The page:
The first half of ‘About Us’ on the website describes the overseas work, not the work of Destiny Rescue[4]. Destiny Rescue (Australia) is a fundraiser for this work:

Destiny’s main revenue items also show what it does [Financial Report 2019]:

(There is no obvious invitation to sponsor anybody on the giving pages, and the result of a search of the site, www.destinyrescue.org.au/blog/category/child-sponsorship, leads to a 404 error.)


There is no report of what was done during the year. (The Annual Information Statement (AIS) is meant to do this, but, as we will see below, this just repeats the description of the overseas work.)

Destiny Rescue comment

“Please refer to our annual report for a more complete overview of our 2019 activities you may find it here: https://www.destinyrescue.org.au/wp-content/uploads/sites/2/2020/12/2019-AUST-Annual-Report-3.pdf

 .Our 2020 annual report should be released around the end of Q1 2021 or the beginning of Q2.”

Reviewer’s response

The only Australian content in this report is the financial report (which is already on the Register). (Even if the Report were relevant, it is not easy to find, being within a small ‘Financial Integrity’ link in the footer. And a Google site search fails to bring it up.)

Sharing the Gospel[5]

These reports (here and here) would suggest that they do.

Destiny Rescue comment

“It is important to note that while Destiny Rescue’s mission is built on Christian values the rescue of exploited children is our central mission, second to that is the rehabilitation of those rescued which serves to aid against these victims return to exploitation. Sitting over all of this the Christian values of our team who care for each of the victims that we work with. The children we work with are exposed to the gospel through our rescue and rehabilitation teams.”

How much is sent overseas?

The Statement of Profit or Loss and Other Comprehensive Income (with last year in the second column) [Financial Report 2019] should allow us to see how much was sent overseas (the rest being the cost of raising the money):

The amount sent overseas is ‘Program distributions’ in Note 4 in the Notes to the Financial Statements:.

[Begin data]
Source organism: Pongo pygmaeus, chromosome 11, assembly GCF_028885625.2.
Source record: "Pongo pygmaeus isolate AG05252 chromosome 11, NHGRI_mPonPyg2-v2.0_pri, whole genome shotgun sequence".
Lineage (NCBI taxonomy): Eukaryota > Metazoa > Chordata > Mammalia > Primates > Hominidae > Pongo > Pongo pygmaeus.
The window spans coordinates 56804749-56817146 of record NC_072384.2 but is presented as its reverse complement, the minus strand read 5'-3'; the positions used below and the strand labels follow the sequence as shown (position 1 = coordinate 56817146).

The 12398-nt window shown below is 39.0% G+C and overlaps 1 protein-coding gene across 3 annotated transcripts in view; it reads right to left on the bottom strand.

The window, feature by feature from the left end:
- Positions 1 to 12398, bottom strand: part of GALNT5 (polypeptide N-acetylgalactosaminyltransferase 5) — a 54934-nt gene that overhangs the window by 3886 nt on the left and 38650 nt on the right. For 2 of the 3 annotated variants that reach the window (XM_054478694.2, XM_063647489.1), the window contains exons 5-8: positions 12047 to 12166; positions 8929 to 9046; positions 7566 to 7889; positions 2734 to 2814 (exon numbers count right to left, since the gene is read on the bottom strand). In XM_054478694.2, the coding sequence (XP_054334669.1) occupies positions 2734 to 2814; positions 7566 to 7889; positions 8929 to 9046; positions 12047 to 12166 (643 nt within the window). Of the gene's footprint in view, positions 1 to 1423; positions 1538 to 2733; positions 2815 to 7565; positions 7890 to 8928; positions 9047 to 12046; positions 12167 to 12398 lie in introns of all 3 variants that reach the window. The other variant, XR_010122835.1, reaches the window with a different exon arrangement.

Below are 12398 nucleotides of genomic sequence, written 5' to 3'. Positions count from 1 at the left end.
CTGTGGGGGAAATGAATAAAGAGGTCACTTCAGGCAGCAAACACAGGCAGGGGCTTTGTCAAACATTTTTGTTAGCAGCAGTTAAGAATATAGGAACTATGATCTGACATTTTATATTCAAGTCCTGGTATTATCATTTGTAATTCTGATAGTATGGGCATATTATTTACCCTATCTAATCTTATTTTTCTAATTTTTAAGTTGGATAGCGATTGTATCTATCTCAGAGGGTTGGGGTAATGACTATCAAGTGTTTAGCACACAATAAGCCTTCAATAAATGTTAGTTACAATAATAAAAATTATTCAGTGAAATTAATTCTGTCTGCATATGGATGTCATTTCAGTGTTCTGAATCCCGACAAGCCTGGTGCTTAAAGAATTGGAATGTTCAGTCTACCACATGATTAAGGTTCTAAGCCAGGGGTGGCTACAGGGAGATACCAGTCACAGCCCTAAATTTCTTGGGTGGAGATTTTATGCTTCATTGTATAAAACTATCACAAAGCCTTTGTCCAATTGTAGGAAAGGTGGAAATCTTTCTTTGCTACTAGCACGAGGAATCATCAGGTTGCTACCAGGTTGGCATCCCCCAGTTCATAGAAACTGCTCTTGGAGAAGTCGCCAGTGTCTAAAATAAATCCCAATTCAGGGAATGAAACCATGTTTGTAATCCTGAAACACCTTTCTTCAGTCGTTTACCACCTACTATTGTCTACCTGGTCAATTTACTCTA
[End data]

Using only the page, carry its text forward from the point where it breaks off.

This shows that only 30% of the expenses were distributions to the rescue, reintegration and prevention programs overseas.

In contrast, their ‘financial integrity’ page on the website says that 81% went to ‘programs that benefit the children we defend’:

There is no functional classification of the expenses in the Statement of Profit or Loss and Other Comprehensive Income, so we can’t see how they calculated these figures. So, a reconciliation between the 30% and the 81% is not possible..

Destiny Rescue comment

“The pie chart and figures you refer to on this page (https://www.destinyrescue.org.au/financial-integrity/) are based on 2020 figures as 2020 was a huge year of change mainly due to COVID-19 and we had to totally revamp and re-work the way we operated.”

Reviewer’s response

For this explanation to make sense, the second ‘2020’ should read ‘2019’.

Please see the attached [see below] Finances document, this will soon be integrated with the website, this will serve to support the pie chart on our financial integrity page.”

Destination of the money sent

The largest distribution, 34% of the total, was to ‘Destiny Rescue International’.

 There is no mention of this organisation on the website.
 Google shows that a ‘Destiny Rescue International Inc’ recently became the holder of the ‘Destiny Rescue’ trademark and is the entity specified in the privacy policy for a fundraising campaign.